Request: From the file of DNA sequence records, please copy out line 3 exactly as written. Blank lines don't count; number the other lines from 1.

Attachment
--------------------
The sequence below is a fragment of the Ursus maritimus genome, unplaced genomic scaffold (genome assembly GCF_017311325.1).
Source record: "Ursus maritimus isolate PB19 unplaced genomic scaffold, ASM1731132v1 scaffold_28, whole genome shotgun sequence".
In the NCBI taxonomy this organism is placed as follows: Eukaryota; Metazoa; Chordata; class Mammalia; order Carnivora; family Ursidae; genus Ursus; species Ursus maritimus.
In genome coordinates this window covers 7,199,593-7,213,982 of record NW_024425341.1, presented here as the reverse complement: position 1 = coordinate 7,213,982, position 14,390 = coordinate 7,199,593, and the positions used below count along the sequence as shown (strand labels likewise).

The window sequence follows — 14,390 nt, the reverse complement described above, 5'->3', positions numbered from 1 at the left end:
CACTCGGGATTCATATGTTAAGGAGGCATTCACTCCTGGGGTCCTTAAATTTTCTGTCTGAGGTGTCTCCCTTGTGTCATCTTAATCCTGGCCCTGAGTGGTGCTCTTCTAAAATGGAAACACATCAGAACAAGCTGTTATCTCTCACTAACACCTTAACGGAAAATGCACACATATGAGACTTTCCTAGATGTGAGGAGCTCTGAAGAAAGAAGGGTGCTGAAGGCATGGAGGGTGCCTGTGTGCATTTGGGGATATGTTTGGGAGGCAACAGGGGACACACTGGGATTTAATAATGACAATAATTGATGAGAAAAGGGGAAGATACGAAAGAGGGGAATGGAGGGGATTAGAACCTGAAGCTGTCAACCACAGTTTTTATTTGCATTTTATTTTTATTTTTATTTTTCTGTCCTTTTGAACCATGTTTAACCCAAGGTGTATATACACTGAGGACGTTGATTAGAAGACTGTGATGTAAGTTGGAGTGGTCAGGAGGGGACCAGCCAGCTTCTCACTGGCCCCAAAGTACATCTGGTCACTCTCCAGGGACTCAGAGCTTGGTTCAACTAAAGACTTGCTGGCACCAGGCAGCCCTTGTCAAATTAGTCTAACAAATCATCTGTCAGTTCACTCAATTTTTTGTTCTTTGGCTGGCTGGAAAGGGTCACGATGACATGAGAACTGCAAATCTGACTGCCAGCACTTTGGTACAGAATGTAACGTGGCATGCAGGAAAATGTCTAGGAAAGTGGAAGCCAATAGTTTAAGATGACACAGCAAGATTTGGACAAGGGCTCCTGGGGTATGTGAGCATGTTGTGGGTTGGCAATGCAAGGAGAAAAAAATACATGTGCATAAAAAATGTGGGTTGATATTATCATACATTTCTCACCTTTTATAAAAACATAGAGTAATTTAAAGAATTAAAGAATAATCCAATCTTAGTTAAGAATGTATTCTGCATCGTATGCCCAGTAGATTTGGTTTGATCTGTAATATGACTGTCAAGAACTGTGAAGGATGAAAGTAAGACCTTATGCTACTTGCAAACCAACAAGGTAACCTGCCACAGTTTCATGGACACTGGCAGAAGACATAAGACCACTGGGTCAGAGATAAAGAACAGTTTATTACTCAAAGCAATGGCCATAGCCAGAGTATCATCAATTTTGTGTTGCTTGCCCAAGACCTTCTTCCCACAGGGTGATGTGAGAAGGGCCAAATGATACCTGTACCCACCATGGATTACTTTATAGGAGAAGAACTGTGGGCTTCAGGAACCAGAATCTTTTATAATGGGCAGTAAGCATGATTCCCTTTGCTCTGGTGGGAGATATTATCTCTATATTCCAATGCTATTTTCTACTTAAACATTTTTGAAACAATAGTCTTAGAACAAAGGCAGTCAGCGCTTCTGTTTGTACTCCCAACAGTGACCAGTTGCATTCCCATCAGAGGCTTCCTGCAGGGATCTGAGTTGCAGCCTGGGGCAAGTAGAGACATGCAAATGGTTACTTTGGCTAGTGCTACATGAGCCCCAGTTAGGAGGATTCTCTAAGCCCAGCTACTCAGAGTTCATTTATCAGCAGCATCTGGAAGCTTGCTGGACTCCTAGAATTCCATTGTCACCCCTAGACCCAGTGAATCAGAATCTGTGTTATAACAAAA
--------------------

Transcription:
In the NCBI taxonomy this organism is placed as follows: Eukaryota; Metazoa; Chordata; class Mammalia; order Carnivora; family Ursidae; genus Ursus; species Ursus maritimus.